Archive for Tuesday, March 7, 2017

Teacher, former Marine wants to tackle equity issues as school board candidate

Melissa Johnson, a teacher, former Marine and mother of three, is among several candidates vying for the school board seat vacated by Kristie Adair last month.

Melissa Johnson, a teacher, former Marine and mother of three, is among several candidates vying for the school board seat vacated by Kristie Adair last month.

March 7, 2017

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Those on the Lawrence school board — and those who frequent the board’s meetings — may find a familiar face in Melissa Johnson, 38. The teacher and mother of three has been a mainstay at school board meetings since last fall, when talk of equity issues often dominated headlines and public conversations between board members and parents like Johnson.

“I think I’ve listened,” she says. “And I feel like I can contribute in a positive way.”

Johnson is one of 19 candidates to apply for the school board seat left vacated by Kristie Adair last month. Her path to public service, should she win the appointment, has been fraught with “obstacles” at times. As a single mom, it hasn’t always been easy for Johnson and her three kids, the eldest of whom, Lawrence High School senior Jazmyne McNair, was selected as the Boys & Girls Club statewide Youth of the Year in 2016.

“I’ve tried to show them that if you really apply yourself and you persevere, that you can do anything you want to do. And they’re doing it,” Johnson proudly says of her kids, who attend LHS and Liberty Memorial Central Middle School. “That’s what I try to instill in my students as well.”

Melissa Johnson, a teacher, former Marine and mother of three, is among several candidates vying for the school board seat vacated by Kristie Adair last month.

Melissa Johnson, a teacher, former Marine and mother of three, is among several candidates vying for the school board seat vacated by Kristie Adair last month.

Johnson, now a second-grade teacher at Whittier Elementary School in Kansas City, Kan., grew up in the New York City borough of Queens. After graduating from high school, Johnson joined the U.S. Marine Corps, which took her across the world to Okinawa, Japan, where she met and married her husband, also a Marine. Together, the two eventually moved back to the states, living in California and then Kansas. After separating from her husband, Johnson relocated with her kids to Lawrence, where she ultimately earned a bachelor’s degree in elementary education in 2007.

Now “slowly working on my master’s,” Johnson says she’s “always furthering my education.” Through her school district, she’s enrolled in literacy classes meant to give teachers strong foundations for introducing culturally relevant topics and materials into their curricula, Johnson says. As a teacher, Johnson says she’s also working toward closing the “opportunity gap” for the English language learners (among them Sudanese and Nepalese refugee children) she serves in her classroom.

As a school board candidate, Johnson said she’d focus on equity issues and fighting for “the transparency that a lot of patrons feel is lacking within the school board.” Addressing the equity challenges faced by the district, she says, will take collaboration, and Johnson says she’d like the school board to work more closely with community partners, among them KU, in identifying problems and developing solutions. “Being a black woman,” as well as a single mom, she adds, “I feel like I can offer insight into the equity-related issues that we’re trying to improve on.”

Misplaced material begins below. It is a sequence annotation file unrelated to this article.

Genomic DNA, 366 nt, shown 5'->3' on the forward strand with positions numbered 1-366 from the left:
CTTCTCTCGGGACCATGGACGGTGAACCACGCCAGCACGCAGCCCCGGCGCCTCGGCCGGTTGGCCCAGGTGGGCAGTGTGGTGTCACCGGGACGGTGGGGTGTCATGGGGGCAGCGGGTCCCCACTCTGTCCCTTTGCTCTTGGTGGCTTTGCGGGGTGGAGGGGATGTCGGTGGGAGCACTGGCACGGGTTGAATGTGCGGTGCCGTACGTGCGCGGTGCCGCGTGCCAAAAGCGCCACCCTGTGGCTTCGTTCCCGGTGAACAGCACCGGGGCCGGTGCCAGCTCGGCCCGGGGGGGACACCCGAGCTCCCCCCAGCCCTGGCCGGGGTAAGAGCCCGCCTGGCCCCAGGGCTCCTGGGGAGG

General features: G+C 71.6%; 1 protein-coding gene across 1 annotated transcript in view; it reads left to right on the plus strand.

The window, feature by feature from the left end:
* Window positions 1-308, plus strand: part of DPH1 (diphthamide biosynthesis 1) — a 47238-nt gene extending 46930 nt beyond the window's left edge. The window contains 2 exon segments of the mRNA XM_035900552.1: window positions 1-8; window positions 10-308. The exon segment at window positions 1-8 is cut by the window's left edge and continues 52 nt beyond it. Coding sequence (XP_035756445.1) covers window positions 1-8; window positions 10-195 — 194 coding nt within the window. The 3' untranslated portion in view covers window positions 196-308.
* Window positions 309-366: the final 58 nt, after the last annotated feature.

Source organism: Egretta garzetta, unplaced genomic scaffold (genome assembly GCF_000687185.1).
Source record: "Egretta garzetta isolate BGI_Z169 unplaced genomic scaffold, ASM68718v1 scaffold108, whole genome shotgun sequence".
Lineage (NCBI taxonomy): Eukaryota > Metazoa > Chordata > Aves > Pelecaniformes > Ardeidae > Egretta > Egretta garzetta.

Johnson has also been involved over the last several years with Lawrence’s sister city exchange program, notably traveling to Hiratsuka, Japan, two years ago as a chaperone. Visiting local schools “with my teacher hat on,” Johnson says, allowed her to see the potential benefits of meshing aspects of the Japanese school system with her own educational philosophies.

In some Japanese schools, children bring their own hand towels to class, eliminating the need, Johnson says, for paper towels.

“Why not try something like that and see how cost-effective it is?” Johnson suggests. “Not to mention it’s probably better for the environment.”

Johnson is one of 19 applicants for the open school board seat, which the board will fill at its March 27 meeting.

Profiles of applicants to fill vacancy on USD 497 school board
The Journal-World has published information, as it became available, on applications for the spot vacated by Lawrence school board member Kristie Adair.

March 10 — Lori Hutfles
March 10 — Norine Spears
March 9 — Ruben Flores
March 9 — John Rury
March 8 — Jo Ann Trenary
March 8 — Jesse Brinson
March 7 — Linda J. Sheppard
March 7 — Melissa Johnson
March 6 — Kyung Hwang
March 3 — Syed A. Jamal
March 2 — Mitzi Robinson
March 1 — Steve Wallace
March 1 — William “Bill” Roth
Feb. 28 — James Hollinger
Feb. 25 — Dr. Fatima Khan
Feb. 24 — Margaret Weisbrod Morris
Feb. 23 — Mary Loveland

Comments

Elizabeth Halsey 4 months, 2 weeks ago

This lady is one class act! I met her when she interviewed my son for the sister city program. It was an incredible first impression as someone so happy and engaged with a process. In subsequent meetings, Melissa would always help however needed, and continue to share the joy of learning and Japanese culture with the kids. I believe Melissa would bring a current, experienced and open-minded voice to the school board.

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